Before looking at the animation loop let’s introduce the function that will map UIViews to Box2D bodies:
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Here we create a body with the same position as the view, we add it a circle shape that matches the size of the view and a few physical properties. Later on we’ll need to know what view each body represents so we save the pointer to the view in the body’s user data field.
Let’s move on to setting up the animation loop:
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Animations are always computed in discreet time intervals called frames. Animations get more accurate as frames get shorter but since the amount of time required to compute a frame stays relatively constant you take a performance hit when animating in shorter frames. Displays however operate on a fixed frame rate. In the code above, animationLoop: is in charge of animating and drawing a frame on the screen. CADisplayLink is in charge of deciding when the screen is ready to draw something new and will call animationLoop: to do the drawing. It’s entirely possible that animationLoop: would require more time to execute than a single screen refresh cycle, but what CADisplayLink ensures is that your animations stay as smooth as possible with the available resources and that no animation frames are being computed if the display is not ready to show them.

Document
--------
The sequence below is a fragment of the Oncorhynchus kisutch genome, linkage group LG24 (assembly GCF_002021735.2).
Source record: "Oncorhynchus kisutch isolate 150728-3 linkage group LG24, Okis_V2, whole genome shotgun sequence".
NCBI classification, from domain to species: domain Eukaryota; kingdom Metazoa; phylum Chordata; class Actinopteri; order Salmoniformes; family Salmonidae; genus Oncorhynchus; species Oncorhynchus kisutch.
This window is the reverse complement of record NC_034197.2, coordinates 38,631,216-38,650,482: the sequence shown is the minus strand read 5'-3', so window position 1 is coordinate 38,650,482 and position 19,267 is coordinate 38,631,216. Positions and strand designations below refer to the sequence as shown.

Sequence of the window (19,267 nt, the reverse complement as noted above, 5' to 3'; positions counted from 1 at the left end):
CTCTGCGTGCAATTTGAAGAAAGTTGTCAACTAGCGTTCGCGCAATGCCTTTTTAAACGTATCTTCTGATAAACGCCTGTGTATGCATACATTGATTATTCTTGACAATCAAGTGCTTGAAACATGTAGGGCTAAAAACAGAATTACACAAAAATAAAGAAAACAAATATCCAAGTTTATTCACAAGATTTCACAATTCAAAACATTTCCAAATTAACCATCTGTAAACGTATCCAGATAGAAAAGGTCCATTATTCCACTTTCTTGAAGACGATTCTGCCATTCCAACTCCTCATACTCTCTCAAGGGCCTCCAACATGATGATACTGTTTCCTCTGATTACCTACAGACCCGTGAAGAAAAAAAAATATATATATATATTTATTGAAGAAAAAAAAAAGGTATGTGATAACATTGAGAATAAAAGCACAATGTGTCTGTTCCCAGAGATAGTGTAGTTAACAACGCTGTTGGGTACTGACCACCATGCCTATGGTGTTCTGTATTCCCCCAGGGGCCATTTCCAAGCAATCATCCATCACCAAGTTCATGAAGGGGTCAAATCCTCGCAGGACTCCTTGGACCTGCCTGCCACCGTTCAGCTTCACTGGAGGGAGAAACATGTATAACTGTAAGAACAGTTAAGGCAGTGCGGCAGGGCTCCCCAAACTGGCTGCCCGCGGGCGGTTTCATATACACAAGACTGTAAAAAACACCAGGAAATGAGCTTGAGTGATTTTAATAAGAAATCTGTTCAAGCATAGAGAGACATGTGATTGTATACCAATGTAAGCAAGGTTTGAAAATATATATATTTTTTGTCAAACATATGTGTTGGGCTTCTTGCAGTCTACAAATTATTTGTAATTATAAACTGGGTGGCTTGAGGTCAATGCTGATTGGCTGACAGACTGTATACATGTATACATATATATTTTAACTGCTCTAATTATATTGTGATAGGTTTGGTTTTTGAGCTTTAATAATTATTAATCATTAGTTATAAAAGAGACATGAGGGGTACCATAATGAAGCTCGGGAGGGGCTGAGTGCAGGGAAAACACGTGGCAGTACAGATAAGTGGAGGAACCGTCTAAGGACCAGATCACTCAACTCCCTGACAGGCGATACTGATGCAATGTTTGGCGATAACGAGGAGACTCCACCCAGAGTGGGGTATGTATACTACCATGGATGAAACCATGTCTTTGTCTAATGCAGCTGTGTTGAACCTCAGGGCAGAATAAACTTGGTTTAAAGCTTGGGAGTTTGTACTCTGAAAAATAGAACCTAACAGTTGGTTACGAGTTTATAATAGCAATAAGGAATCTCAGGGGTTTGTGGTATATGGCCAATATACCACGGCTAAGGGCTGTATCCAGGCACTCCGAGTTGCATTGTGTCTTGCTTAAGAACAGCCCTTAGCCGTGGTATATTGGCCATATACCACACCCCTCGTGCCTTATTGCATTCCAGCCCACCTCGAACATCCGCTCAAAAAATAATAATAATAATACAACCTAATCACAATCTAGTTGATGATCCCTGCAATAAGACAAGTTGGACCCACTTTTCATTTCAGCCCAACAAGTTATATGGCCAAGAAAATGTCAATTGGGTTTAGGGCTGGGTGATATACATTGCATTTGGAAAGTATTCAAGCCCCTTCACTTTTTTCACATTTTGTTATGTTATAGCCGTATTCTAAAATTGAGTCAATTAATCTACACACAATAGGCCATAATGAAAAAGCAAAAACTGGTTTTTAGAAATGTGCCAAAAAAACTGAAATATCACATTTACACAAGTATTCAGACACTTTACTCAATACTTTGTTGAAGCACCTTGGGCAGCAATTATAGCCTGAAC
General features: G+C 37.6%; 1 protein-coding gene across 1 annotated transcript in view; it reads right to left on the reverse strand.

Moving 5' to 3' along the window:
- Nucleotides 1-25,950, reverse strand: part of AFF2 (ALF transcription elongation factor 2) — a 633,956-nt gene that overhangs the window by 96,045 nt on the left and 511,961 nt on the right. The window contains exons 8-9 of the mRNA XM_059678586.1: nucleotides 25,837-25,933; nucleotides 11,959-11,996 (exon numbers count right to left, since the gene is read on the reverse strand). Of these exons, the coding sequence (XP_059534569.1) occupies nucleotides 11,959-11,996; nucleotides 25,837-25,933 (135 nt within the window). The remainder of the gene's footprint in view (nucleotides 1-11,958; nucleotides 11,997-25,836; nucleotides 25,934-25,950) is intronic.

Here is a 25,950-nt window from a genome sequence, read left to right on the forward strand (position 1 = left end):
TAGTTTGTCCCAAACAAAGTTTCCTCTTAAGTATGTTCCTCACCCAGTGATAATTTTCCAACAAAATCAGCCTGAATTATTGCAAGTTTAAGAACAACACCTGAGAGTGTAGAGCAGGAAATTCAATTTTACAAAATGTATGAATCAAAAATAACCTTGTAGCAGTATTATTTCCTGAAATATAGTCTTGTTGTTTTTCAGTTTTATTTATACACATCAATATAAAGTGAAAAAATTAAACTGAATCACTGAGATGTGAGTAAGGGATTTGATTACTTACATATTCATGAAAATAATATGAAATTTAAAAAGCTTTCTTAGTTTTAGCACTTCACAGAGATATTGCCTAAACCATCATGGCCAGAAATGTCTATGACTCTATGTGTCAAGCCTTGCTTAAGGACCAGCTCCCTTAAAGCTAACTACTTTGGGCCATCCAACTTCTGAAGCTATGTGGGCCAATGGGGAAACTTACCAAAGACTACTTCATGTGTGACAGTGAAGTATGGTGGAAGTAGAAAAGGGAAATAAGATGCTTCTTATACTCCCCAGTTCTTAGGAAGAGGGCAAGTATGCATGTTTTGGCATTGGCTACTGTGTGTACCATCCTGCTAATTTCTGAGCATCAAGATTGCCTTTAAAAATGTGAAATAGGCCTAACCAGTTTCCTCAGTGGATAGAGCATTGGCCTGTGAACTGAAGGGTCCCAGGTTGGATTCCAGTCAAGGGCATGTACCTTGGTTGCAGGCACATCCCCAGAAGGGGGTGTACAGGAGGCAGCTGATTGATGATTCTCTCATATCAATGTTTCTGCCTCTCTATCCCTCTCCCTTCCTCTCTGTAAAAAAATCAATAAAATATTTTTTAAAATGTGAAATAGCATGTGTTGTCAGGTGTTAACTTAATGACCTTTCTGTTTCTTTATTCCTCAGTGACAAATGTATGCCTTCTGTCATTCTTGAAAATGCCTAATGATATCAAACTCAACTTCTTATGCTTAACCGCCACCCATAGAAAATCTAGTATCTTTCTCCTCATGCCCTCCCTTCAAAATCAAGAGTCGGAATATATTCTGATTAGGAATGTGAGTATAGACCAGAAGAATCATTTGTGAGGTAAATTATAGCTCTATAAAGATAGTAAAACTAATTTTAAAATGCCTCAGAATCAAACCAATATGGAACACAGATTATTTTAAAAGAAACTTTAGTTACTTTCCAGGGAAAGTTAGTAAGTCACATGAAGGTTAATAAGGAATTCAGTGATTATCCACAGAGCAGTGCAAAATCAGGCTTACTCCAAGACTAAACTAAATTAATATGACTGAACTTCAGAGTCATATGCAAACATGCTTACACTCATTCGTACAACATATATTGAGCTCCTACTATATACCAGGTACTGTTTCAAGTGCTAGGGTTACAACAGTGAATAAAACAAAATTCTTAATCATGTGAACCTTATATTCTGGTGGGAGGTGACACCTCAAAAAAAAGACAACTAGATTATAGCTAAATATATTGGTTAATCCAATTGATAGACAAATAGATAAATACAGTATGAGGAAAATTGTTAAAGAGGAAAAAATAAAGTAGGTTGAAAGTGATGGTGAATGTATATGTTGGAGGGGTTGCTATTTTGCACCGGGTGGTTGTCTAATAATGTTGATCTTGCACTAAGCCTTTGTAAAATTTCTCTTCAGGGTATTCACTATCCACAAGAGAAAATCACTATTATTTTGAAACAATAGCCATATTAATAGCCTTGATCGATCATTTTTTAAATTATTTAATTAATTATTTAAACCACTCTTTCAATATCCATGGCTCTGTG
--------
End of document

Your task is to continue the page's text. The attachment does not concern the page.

Let’s look at animationLoop: in more detail. First thing it does is figure out how much time has passed since the last run and passes that info to our world object which will then proceed to update its internal state. There are two extra parameters there: velocityIterations and positionIterations. These have more to do with Box2D’s inner workings. What happens is that Box2D approximates body velocity and position in multiple iterations. The more iterations you attempt, the more realistic the outcome. You can fine tune these values until you find something acceptable in terms of performance and realism.
Once Box2D does its thing, all we need to do is iterate over all circle bodies and update the position of their associated UIView to match the bodies’ new positions.
Finally, we need to take care of the cleanup. The only C++ object we allocated ourselves is the world object. Everything else was allocated internally by Box2D and will be cleaned up once the world object is destroyed:
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That’s it! If you followed all the steps you should end up with something like this:
You can grab the full code for this tutorial from here: https://github.com/MihaiDamian/Box2DTutorial
So there you have it. Physics engines can be used very easily in a UIKit based app. In fact you could even go and build a game like Hundreds using nothing but UIKit and Box2D.